Sacred banyan tree. Botanical gardens, Candikuning, Bali, Indonesia. 2010

Nearly every where one looks in Bali, there are stones and trees that have been religiously decorated. The decoration can be as simple as a chequered cloth or the whole shebang with umbrellas and little shrines. Even on little walking tracks out in in what seems to be the middle of nowhere, it’s possible to come across little shrines with fresh offerings, in amongst some rocks or in a tree .

The Balinese are Hindus with a fair amount of animism thrown in, and as such they have no problem believing that spirits might inhabit trees and rocks. To a Balinese, it’s perfectly rational and just plain good manners, to have seats in their shrines and temples for the gods to sit in if they should want to visit.

It’s not hard to see where James Cameron got some of his ideas for his movie “Avatar”, from.


Early every morning, women go out and place offerings at all the places that have any kind of religious significance. The offerings are usually quite beautiful and consist of little woven palm baskets, that would fit in a child’s hand, filled with a bit of rice, a flower or two, some incense, and sometimes even money.  All throughout the day, it’s possible to see women preparing offerings in open doorways or by the side of the road while at work as they sell things.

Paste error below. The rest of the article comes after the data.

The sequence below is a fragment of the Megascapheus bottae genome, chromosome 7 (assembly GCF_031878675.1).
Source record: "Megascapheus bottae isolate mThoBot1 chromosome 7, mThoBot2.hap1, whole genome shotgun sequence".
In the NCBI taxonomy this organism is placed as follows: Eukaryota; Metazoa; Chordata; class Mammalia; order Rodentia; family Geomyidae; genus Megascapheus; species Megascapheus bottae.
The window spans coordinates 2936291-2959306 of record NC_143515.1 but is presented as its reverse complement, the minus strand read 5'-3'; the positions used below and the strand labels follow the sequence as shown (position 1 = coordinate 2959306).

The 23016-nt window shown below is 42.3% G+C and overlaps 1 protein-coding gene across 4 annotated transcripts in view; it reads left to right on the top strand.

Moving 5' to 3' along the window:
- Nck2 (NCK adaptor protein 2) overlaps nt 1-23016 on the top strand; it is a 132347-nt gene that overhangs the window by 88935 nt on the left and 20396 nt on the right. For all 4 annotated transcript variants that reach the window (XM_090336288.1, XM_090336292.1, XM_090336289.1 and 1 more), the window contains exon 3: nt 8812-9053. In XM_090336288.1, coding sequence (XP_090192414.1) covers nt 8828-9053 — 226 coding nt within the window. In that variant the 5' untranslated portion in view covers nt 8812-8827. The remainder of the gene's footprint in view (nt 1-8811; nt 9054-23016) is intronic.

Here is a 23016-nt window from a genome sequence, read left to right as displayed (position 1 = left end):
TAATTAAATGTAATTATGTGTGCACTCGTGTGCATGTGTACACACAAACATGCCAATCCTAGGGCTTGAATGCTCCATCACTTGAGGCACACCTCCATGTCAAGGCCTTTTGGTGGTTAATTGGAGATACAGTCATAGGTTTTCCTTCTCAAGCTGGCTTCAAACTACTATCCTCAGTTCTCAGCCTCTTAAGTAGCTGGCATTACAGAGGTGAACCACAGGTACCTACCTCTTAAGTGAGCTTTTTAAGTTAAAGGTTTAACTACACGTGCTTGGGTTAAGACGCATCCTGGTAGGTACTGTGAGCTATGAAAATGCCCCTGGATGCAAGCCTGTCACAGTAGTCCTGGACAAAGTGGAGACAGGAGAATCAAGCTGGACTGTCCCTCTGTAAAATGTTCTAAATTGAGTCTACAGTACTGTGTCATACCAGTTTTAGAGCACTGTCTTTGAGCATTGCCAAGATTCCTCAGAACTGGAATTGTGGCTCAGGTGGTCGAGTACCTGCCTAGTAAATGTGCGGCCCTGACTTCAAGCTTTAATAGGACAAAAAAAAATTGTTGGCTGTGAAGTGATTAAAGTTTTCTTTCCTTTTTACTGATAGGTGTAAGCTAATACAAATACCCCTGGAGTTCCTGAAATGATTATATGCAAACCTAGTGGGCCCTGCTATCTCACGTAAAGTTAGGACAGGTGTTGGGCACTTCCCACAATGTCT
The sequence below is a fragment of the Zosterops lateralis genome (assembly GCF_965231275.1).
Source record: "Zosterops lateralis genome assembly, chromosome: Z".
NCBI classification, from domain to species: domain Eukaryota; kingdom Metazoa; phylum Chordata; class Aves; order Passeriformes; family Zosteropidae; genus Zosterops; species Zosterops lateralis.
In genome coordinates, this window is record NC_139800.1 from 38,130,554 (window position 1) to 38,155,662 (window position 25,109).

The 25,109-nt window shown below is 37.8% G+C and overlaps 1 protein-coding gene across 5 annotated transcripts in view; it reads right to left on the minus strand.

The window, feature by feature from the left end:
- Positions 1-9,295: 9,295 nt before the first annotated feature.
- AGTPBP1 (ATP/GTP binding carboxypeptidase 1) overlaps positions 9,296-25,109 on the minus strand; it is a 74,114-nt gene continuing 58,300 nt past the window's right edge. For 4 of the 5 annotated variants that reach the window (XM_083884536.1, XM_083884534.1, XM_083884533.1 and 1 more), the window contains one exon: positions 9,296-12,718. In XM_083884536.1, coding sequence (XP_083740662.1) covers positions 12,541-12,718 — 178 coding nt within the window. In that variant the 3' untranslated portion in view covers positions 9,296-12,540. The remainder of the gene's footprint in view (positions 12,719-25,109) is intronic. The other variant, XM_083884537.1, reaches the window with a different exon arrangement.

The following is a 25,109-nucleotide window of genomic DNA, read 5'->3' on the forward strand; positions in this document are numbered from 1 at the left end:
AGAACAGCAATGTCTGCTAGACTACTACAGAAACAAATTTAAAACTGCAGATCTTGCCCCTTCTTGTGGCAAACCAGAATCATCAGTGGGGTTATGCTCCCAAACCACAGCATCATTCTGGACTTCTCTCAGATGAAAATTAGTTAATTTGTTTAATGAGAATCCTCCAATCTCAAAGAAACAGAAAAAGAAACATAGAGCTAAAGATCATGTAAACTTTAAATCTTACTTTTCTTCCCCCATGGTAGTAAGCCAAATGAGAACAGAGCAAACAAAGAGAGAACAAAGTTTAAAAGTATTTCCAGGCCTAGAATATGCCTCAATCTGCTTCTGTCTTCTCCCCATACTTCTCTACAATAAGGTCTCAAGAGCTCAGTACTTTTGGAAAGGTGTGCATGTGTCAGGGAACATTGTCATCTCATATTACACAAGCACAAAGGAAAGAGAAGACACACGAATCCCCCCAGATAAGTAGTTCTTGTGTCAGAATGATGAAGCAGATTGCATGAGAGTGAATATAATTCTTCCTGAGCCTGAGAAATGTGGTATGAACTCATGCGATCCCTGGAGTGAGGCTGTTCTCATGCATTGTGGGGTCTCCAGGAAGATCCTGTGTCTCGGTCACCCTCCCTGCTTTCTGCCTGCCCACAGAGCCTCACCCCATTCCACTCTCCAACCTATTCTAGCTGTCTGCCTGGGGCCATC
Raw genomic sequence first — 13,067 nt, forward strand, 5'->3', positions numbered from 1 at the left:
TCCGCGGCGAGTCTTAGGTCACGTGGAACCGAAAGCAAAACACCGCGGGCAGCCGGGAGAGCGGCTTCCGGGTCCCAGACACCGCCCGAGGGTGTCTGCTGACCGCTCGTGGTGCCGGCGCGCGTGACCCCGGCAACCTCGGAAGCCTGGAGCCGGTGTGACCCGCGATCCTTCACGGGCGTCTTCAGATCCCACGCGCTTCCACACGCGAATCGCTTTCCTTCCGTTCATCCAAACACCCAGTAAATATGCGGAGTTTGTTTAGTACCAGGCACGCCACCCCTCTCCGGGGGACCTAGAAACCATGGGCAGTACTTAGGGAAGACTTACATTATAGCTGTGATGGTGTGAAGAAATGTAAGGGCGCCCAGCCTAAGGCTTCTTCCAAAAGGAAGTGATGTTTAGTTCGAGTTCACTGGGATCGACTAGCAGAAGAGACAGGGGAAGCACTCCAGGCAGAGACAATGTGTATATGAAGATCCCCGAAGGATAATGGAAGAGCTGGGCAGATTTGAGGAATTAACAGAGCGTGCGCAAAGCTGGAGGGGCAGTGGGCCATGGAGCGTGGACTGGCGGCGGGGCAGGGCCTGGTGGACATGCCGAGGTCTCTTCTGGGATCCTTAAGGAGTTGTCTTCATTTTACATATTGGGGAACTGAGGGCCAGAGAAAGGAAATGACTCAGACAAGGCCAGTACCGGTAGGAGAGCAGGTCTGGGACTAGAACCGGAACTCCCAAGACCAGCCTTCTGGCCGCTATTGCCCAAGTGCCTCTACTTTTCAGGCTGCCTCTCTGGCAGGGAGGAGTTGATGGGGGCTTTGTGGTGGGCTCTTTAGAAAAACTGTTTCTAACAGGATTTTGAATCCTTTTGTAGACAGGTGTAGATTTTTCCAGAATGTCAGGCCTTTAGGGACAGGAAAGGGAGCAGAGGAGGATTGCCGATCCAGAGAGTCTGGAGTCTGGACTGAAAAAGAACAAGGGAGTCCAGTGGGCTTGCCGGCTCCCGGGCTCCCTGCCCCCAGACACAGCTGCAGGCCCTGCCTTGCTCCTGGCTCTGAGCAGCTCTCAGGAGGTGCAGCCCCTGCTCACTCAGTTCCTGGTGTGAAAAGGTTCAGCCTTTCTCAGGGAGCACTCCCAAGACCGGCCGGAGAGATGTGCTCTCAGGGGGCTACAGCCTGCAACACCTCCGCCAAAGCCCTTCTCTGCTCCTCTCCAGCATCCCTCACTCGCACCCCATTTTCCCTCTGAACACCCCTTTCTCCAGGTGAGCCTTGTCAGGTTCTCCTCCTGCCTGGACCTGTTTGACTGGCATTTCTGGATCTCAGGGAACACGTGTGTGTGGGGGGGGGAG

Over the years I’ve found myself thinking about how much industry religion has created. Huge stone cathedrals in Europe, religious statue sellers in Italy and Thailand, etcetera ad infinitum. Thousands of acts, great and small to try and relate to a deity. To me, the idea of trying manifest faith in the material world is such an odd thing. To somehow bridge the gap between the corporeally knowable and the incorporeally unknowable.

Perhaps Marx was right, when he said, “religion is the opium of the masses”. I’m pretty sure Marx didn’t mean that religion was an addictive drug, but rather something that takes pain and care away.